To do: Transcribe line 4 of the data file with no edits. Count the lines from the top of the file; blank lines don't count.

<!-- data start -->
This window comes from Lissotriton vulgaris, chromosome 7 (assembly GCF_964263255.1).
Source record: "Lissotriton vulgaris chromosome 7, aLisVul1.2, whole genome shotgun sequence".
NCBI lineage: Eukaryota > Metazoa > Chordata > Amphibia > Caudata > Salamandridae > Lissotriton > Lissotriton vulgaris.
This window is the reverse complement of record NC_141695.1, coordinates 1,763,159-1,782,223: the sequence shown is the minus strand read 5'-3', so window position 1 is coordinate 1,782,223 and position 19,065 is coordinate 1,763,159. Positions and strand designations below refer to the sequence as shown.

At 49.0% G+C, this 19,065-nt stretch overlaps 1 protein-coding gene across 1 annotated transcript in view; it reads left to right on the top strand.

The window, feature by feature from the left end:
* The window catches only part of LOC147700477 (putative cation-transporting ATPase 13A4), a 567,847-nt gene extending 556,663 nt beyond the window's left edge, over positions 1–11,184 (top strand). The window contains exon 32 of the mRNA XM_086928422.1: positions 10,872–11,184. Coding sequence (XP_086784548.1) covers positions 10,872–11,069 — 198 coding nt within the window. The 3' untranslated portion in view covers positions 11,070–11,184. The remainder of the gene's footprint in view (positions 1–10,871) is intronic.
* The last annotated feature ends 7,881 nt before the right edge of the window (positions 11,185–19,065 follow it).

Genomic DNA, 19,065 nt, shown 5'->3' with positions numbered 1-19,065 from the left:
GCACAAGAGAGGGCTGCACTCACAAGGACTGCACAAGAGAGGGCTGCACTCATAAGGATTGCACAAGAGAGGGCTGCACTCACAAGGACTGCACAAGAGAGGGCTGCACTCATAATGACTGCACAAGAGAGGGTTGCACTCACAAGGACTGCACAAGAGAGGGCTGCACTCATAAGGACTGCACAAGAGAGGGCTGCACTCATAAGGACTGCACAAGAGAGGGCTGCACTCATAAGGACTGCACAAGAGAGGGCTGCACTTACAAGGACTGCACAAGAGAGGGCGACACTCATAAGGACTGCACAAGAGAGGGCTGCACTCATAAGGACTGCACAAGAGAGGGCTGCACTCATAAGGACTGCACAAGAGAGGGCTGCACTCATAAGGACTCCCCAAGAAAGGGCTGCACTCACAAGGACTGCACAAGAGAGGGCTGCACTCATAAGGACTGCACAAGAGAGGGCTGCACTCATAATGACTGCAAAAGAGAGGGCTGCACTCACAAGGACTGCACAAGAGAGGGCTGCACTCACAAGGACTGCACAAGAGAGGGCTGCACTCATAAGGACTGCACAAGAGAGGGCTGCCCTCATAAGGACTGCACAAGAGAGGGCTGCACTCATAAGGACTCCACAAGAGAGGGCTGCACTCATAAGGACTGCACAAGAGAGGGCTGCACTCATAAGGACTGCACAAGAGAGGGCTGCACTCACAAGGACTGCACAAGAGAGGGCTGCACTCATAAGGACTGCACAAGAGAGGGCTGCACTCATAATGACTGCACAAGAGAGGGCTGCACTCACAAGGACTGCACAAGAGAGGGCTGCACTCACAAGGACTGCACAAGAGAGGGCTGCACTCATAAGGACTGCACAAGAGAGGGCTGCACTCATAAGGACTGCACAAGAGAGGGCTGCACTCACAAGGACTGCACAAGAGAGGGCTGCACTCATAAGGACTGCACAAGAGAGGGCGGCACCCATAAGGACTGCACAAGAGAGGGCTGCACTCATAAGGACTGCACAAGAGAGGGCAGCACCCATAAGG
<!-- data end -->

This window is the reverse complement of record NC_141695.1, coordinates 1,763,159-1,782,223: the sequence shown is the minus strand read 5'-3', so window position 1 is coordinate 1,782,223 and position 19,065 is coordinate 1,763,159. Positions and strand designations below refer to the sequence as shown.